The Jimmy Savile scandal has highlighted the risks of vulnerable employees or individuals being sexually harassed but the risks of sexual harassment also extends to female employees who on the outside appear to be robust.

One example of a robust female employee who states that they were sexually harassed, is Miriam O’Reilly who describes her experiences in her article in the Mail on 18 October 2012 (see article).

If an employer knew that an employee was sexually harassing employees and it did not do anything or enough to stop it, then the employer’s liabilities could be very substantial indeed.  For example, if an employer employed an employee who they knew had suffered from serious mental health issues, and the sexual harassment caused them to have a serious breakdown then the liabilities would be very substantial indeed.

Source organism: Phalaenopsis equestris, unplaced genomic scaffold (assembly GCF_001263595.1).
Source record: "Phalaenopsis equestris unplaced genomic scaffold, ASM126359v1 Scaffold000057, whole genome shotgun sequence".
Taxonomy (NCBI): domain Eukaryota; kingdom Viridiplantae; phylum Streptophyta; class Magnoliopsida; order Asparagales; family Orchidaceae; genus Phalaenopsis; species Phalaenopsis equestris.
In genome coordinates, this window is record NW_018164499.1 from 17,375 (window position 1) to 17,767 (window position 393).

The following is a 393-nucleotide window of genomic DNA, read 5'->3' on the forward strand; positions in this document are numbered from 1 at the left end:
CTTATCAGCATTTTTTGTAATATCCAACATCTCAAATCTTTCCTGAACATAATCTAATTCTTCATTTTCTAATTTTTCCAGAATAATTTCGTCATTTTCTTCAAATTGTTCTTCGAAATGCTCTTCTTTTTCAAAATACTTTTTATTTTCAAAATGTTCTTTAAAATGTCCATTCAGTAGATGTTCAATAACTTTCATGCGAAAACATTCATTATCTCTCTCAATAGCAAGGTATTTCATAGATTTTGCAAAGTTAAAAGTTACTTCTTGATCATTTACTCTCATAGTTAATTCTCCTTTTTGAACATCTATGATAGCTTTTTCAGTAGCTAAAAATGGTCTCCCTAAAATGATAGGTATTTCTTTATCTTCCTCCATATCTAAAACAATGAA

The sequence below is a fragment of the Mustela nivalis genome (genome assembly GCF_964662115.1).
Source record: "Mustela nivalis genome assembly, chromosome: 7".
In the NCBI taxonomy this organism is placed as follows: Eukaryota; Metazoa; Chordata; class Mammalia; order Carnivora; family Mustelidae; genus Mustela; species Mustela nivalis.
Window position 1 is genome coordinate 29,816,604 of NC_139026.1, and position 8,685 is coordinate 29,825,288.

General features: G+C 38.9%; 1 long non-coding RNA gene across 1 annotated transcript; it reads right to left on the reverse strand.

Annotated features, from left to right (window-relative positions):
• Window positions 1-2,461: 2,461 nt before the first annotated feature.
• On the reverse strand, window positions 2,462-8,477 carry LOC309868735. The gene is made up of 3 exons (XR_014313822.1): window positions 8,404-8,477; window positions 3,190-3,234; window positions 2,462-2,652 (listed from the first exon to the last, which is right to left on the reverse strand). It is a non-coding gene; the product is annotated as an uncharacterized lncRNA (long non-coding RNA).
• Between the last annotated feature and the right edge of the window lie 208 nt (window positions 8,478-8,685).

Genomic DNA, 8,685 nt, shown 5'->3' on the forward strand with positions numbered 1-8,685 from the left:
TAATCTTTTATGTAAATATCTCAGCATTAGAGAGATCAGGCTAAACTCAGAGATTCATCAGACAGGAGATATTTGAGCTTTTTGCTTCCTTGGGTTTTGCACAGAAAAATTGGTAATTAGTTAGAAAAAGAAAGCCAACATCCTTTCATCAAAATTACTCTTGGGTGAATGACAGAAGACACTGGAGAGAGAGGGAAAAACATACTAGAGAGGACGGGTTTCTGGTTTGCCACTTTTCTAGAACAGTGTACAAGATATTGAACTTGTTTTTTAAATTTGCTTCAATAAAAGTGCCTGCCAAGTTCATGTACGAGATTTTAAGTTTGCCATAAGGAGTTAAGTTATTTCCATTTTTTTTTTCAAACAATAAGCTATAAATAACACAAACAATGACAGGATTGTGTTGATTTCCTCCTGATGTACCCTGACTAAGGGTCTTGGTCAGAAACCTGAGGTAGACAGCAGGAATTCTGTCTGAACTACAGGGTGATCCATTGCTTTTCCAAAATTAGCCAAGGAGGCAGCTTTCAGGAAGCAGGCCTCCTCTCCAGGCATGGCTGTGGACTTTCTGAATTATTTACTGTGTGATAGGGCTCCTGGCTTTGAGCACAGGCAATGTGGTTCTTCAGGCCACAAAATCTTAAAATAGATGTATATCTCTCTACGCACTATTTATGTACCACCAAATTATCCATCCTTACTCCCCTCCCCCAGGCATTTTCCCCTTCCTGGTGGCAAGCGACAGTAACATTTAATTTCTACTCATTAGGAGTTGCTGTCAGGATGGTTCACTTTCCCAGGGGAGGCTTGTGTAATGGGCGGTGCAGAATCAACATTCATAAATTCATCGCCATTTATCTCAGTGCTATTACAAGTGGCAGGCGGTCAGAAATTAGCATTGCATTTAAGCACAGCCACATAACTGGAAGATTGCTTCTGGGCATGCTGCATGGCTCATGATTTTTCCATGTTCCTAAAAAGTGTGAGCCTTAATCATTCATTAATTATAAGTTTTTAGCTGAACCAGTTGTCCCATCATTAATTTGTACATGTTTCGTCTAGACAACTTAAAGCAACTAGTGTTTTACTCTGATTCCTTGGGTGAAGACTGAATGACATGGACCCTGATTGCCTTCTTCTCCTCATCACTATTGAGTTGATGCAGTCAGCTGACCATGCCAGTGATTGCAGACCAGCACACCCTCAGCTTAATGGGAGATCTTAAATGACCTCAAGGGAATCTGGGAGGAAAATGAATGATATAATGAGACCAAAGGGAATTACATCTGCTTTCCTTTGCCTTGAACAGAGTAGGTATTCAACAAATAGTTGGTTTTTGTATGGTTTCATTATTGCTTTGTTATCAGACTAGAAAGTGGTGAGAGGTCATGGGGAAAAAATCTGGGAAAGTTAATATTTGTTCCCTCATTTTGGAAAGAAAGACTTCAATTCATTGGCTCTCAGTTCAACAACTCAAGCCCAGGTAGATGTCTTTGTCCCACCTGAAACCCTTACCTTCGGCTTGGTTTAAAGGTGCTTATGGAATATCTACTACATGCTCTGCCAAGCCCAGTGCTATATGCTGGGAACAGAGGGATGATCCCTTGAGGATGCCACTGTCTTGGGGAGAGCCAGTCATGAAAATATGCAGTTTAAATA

I advise that an employer should not assume that any employee was immune from or liable to be caused distress by sexual harassment.

At the induction stage of employment, great emphasis should be placed on the employer’s approach to harassment issues and policies and procedures should be put in place to ensure that all employees are absolutely confident that if a complaint is made it will be considered properly and appropriate action taken against any offender.

Employees should be able to feel safe that they can blow the whistle on sexual harassment and with some companies it may be appropriate to utilise an external body for people to make a complaint to and assist them with dealing with the sexual harassment.

Throughout employment managers should be trained in respect of ensuring that an inappropriate workplace environment does not develop or continue and to keep an eye out for any sexual harassment.

If this is not done, then the scope for substantial claims is very real